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Title: Magnetic antenna excitation of whistler modes. IV. Receiving antennas and reciprocity

Antenna radiation patterns are an important property of antennas. Reciprocity holds in free space and the radiation patterns for exciting and receiving antennas are the same. In anisotropic plasmas, radiation patterns are complicated by the fact that group and phase velocities differ and certain wave properties like helicity depend on the direction of wave propagation with respect to the background magnetic field B{sub 0}. Interference and wave focusing effects are different than in free space. Reciprocity does not necessarily hold in a magnetized plasma. The present work considers the properties of various magnetic antennas used for receiving whistler modes. It is based on experimental data from exciting low frequency whistler modes in a large uniform laboratory plasma. By superposition of linear waves from different antennas, the radiation patterns of antenna arrays are derived. Plane waves are generated and used to determine receiving radiation patterns of different receiving antennas. Antenna arrays have radiation patterns with narrow lobes, whose angular position can be varied by physical rotation or electronic phase shifting. Reciprocity applies to broadside antenna arrays but not to end fire arrays which can have asymmetric lobes with respect to B{sub 0}. The effect of a relative motion between an antennamore » and the plasma has been modeled by the propagation of a short wave packet moving along a linear antenna array. An antenna moving across B{sub 0} has a radiation pattern characterized by an oscillatory “whistler wing.” A receiving antenna in motion can detect any plane wave within the group velocity resonance cone. The radiation pattern also depends on loop size relative to the wavelength. Motional effects prevent reciprocity. The concept of the radiation pattern loses its significance for wave packets since the received signal does not only depend on the antenna but also on the properties of the wave packet. The present results are of fundamental interest and of relevance to loop antennas in space.« less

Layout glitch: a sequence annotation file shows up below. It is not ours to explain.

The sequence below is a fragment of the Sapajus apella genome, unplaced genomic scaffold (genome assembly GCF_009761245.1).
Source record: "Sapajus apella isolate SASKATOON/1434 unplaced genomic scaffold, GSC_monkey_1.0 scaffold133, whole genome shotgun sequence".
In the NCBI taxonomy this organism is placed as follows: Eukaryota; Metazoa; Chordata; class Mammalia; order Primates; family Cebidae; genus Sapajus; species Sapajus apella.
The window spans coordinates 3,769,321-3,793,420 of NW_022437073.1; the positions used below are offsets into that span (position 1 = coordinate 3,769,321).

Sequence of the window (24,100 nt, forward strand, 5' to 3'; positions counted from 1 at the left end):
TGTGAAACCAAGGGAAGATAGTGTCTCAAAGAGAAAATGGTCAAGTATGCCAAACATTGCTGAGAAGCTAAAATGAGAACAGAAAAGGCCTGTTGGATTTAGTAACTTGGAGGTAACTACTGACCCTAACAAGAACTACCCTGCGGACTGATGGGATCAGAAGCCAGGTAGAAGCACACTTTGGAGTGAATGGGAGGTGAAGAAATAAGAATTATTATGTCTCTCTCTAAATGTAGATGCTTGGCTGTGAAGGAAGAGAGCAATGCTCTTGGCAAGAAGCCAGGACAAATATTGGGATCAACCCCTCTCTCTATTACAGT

Authors:
;  [1]
  1. Department of Physics and Astronomy, University of California, Los Angeles, California 90095-1547 (United States)
Publication Date:
OSTI Identifier:
22490964
Resource Type:
Journal Article
Resource Relation:
Journal Name: Physics of Plasmas; Journal Volume: 22; Journal Issue: 7; Other Information: (c) 2015 AIP Publishing LLC; Country of input: International Atomic Energy Agency (IAEA)
Country of Publication:
United States
Language:
English
Subject:
70 PLASMA PHYSICS AND FUSION TECHNOLOGY; ANISOTROPY; ANTENNAS; ASYMMETRY; EXCITATION; EXPERIMENTAL DATA; FOCUSING; HELICITY; INTERFERENCE; MAGNETIC FIELDS; PHASE SHIFT; PHASE VELOCITY; PLASMA; RESONANCE; ROTATING PLASMA; SIGNALS; WAVE PACKETS; WAVE PROPAGATION; WAVELENGTHS; WHISTLER INSTABILITY; WHISTLERS